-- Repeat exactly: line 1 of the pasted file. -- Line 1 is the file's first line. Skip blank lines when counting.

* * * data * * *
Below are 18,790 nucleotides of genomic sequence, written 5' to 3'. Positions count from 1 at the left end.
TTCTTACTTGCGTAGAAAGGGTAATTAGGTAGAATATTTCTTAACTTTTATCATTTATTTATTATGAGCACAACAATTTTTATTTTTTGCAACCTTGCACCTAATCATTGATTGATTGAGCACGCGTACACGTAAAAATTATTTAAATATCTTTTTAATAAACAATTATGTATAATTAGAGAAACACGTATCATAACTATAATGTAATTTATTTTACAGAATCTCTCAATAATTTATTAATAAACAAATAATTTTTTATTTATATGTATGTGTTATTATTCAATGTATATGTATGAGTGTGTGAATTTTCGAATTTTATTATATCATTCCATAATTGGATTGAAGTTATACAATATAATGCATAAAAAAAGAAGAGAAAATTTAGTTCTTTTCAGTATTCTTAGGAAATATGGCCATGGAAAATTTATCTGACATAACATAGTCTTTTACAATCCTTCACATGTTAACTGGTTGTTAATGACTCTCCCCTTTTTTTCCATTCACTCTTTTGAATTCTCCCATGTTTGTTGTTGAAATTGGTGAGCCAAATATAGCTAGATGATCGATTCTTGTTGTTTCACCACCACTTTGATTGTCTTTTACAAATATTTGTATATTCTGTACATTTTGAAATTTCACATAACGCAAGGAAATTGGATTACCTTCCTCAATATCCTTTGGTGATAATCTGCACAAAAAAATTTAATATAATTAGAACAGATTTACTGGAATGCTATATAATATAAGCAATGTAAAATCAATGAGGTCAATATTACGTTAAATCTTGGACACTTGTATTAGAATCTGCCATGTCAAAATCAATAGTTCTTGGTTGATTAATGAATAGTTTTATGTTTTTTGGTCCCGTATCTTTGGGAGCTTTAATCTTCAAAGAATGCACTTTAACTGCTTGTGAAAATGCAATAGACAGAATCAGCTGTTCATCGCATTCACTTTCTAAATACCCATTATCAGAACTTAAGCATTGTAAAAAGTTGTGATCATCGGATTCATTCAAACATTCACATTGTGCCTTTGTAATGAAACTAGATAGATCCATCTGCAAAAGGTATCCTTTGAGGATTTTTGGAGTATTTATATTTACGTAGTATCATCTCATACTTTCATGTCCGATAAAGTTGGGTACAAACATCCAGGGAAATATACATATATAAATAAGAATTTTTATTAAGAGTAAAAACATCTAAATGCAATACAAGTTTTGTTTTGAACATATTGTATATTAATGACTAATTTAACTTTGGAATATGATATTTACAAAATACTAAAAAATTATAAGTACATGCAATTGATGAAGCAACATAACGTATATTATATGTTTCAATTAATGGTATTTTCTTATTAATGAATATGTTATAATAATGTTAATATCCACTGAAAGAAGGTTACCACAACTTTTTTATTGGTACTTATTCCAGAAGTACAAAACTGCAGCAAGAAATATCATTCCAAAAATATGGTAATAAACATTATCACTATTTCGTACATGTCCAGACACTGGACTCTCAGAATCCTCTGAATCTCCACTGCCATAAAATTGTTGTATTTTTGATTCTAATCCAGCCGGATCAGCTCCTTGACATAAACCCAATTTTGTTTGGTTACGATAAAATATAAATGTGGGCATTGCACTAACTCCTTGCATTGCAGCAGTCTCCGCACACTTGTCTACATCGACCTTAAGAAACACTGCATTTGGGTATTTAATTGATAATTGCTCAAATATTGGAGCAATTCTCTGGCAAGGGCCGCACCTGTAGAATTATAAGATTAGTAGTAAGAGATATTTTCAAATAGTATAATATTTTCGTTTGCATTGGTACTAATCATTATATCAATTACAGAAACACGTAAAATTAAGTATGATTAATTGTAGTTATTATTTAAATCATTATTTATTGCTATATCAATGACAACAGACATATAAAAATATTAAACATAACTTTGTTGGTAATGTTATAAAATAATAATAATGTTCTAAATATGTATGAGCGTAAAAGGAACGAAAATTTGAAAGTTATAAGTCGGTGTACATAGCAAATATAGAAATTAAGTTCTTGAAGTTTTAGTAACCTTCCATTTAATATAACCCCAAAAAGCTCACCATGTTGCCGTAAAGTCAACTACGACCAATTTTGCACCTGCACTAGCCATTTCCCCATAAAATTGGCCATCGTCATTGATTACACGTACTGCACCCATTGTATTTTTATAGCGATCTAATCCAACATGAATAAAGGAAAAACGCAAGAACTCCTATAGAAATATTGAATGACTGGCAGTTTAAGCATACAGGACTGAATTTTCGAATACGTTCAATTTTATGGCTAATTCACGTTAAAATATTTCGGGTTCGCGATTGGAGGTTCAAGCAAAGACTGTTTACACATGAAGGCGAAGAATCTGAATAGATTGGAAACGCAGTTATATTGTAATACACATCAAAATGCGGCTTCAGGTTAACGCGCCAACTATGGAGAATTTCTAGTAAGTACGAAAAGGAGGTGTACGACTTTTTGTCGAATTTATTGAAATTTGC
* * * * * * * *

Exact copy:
Below are 18,790 nucleotides of genomic sequence, written 5' to 3'. Positions count from 1 at the left end.